My townhouse has a tiny front yard in which I plant colorful flowers, ferns, and aloe. When we first moved in, it didn’t look complete until one day while I was walking along the North Shore near where we live, I spotted some incredible pieces of driftwood. Lucky I had my husband and grandson with me. Maybe it was not so lucky for them, but we each brought home a couple of these priceless treasures.

Some of the pieces of driftwood I spot are much too large to drag home, so instead I fill my yearning by photographing them. I have noticed that several other photographers share their lucky captures with the cyberspace community in the form of wallpaper.

Other uses of driftwood include floral decorations, driftwood furniture, lamps, mirrors, picture frames, or just by placing a unique driftwood art piece on a shelf. Another favorite use is in aquariums, although I understand it takes some cleaning and curing to make sure it does not dirty the fish tank.

I admire artists who take driftwood and then use their insight to create their own masterpiece. Some who are talented in wood burning burn the image of a fish, starfish or tropical flower right into the wood. I have even seen an image of a lady burned into one that was beautiful.

I have tried to use some driftwood I found that still had some creatures inside. I have found that it is best to wash it off and then dry it for several days in the sun before using it in a floral decoration or putting it on your bookshelf. It may have termites so be sure you check it carefully.

Once in a while I felt a little guilty in taking nature’s gifts home, so I wondered if there were laws regarding the use of driftwood found on the beach. I could not find any rules that prohibit the use of driftwood. I suppose the driftwood belongs to who ever owns the beach you are on, so if you don’t know, it is better to look elsewhere.

I’m sure some people use driftwood only for making fires, and that is wonderful for those pieces that have not weathered long enough and been transformed into artwork by the waves. But for now, I will continue my hobby of scanning for driftwood.

Hello From Nova Scotia – MacKinnon-Cann Inn-Where Home and Garden Television Meets the Travel Channe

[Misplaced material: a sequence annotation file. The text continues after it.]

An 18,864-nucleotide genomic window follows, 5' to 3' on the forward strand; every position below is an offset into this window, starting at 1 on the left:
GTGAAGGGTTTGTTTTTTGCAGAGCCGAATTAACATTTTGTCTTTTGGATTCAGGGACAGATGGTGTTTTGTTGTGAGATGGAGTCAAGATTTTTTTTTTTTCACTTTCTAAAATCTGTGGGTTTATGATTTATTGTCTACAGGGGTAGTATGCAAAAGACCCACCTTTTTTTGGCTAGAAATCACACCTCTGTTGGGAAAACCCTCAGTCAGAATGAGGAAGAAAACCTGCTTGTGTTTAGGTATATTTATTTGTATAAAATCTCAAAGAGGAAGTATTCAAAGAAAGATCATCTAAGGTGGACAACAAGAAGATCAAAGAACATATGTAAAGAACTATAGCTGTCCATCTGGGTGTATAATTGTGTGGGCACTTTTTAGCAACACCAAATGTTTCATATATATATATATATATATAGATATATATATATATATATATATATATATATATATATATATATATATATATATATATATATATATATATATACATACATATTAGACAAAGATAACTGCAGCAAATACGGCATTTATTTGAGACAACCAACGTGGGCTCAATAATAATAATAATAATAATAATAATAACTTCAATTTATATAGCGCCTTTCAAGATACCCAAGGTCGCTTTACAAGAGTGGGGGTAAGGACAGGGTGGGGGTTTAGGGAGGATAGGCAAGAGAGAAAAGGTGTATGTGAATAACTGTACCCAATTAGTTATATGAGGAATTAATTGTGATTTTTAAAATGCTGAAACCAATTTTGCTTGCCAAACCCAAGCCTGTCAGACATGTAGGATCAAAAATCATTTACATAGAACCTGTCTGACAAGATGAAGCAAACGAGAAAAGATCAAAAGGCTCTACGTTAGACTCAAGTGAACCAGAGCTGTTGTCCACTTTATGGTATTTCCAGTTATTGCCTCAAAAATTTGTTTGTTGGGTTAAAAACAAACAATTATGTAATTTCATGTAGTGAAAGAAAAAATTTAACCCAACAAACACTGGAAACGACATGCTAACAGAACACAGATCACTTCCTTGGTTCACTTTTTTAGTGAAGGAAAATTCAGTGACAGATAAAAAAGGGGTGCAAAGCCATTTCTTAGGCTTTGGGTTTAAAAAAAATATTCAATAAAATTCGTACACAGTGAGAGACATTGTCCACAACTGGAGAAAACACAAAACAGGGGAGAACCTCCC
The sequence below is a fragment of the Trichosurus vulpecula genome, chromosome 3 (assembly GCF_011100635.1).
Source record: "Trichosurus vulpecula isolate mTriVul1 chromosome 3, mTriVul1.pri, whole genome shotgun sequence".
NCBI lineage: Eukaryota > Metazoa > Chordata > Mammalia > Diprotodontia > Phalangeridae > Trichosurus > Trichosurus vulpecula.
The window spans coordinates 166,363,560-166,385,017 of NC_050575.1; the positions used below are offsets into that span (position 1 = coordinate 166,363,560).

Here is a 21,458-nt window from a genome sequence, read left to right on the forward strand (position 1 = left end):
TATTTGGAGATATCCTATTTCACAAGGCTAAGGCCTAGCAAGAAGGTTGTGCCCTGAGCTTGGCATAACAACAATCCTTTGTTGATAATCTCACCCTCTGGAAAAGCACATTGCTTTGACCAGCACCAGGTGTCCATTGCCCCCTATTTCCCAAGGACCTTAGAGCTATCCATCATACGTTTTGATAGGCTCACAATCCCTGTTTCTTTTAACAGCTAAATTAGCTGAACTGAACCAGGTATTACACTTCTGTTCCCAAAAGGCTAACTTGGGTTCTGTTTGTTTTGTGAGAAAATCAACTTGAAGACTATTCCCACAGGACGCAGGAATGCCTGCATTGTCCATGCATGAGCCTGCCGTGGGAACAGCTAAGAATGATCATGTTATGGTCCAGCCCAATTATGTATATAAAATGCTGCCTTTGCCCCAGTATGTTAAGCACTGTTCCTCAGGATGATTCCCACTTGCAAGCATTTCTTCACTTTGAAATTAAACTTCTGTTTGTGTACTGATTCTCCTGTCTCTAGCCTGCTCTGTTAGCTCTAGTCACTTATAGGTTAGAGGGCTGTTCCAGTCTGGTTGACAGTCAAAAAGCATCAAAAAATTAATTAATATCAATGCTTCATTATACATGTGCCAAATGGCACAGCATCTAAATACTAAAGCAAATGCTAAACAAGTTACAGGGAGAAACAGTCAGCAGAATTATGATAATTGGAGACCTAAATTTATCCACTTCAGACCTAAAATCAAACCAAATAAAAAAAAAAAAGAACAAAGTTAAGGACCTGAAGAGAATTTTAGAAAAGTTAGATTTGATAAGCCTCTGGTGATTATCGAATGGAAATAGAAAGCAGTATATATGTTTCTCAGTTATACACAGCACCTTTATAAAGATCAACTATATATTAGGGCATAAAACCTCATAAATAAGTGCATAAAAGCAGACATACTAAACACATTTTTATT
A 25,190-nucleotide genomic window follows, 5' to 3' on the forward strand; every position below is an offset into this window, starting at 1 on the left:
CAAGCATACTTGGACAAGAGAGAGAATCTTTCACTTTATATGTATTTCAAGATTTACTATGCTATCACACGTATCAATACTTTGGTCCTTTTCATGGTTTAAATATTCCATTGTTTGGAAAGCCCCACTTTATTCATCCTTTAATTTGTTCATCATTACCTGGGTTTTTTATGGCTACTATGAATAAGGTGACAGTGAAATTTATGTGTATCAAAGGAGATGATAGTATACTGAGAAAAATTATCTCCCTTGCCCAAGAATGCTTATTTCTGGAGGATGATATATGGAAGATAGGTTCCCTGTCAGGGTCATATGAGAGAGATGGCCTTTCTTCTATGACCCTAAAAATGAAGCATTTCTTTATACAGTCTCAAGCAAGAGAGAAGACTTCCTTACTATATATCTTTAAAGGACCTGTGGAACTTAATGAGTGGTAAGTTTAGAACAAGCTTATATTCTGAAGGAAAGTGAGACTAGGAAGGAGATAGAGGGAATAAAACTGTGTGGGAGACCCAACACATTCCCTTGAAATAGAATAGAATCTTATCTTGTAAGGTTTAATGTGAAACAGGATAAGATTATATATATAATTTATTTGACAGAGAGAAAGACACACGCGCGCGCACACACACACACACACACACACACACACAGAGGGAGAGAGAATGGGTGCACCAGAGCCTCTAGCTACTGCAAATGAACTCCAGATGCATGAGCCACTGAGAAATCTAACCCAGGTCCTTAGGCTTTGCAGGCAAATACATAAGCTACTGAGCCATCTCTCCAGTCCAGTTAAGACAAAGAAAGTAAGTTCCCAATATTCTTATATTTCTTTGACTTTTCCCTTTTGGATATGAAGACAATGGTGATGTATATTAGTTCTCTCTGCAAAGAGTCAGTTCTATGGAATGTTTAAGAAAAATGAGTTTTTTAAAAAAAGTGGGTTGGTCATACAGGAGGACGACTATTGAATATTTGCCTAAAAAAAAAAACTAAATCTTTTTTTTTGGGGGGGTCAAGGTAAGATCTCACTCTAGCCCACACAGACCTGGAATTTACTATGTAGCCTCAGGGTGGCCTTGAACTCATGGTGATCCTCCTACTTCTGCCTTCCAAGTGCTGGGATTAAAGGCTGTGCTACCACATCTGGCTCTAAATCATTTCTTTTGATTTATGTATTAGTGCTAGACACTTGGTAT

I had spent a wonderfully rejuvenating night wrapped up in the soft high-thread-count sheets and comforters of my temporary home at the MacKinnon-Cann Inn in Yarmouth. After an exciting drive down the Evangeline Trail yesterday that included a very informative tour of the Bear River First Nation Heritage and Cultural Centre, followed up by an early-evening walking tour to admire Yarmouth’s Victorian heritage areas, I had definitely needed a good rest. But a new day had broken and I was ready for more adventures.

First on the plan was of course breakfast, so I got myself ready and walked downstairs into the tastefully decorated dining area of the MacKinnon-Cann Inn. Neil Hisgen, one of the co-owners, was working in the kitchen to prepare breakfast and occasionally dropped by to see how the guests were doing. I caught him for about ten minutes to find out more about this property and his own personal background.

Neil is originally from Racine, Wisconsin, and hails from a family with six children. He spent six years in the navy following which he briefly returned home, only to move to Fort Lauderdale in Florida where he started his hospitality career. He started working at the front desk at the Marriott Hotel and for the next 18 years worked in various hotels and restaurants, gaining experience at the front desk and in the kitchen. He capped his employed career after 15 years with a general manager’s position of a major hotel.

Neil met his business and life partner Michael Tavares at the end of 1997. Neil had made a good return on the sale of his first house and decided to invest it in a bed and breakfast. At the time Michael owned a 200-acre property on a peninsula near Yarmouth which they used as a vacation home. Michael had invited him to spend about a month at his farm near Yarmouth and Neil loved it. Being from the mid-west, he had always enjoyed the change of the seasons.

Neil and Michael were thinking about what they wanted to do and decided they were ready for a change, so they went ahead and opened a bed and breakfast in Yarmouth, Nova Scotia where there was a beautiful Victorian residential district waiting for them with many restoration opportunities. At this point Neil unfortunately had to go back in the kitchen to continue working, but Michael, his co-owner, joined me at my table to give me a more in-depth overview of their projects and his own life story.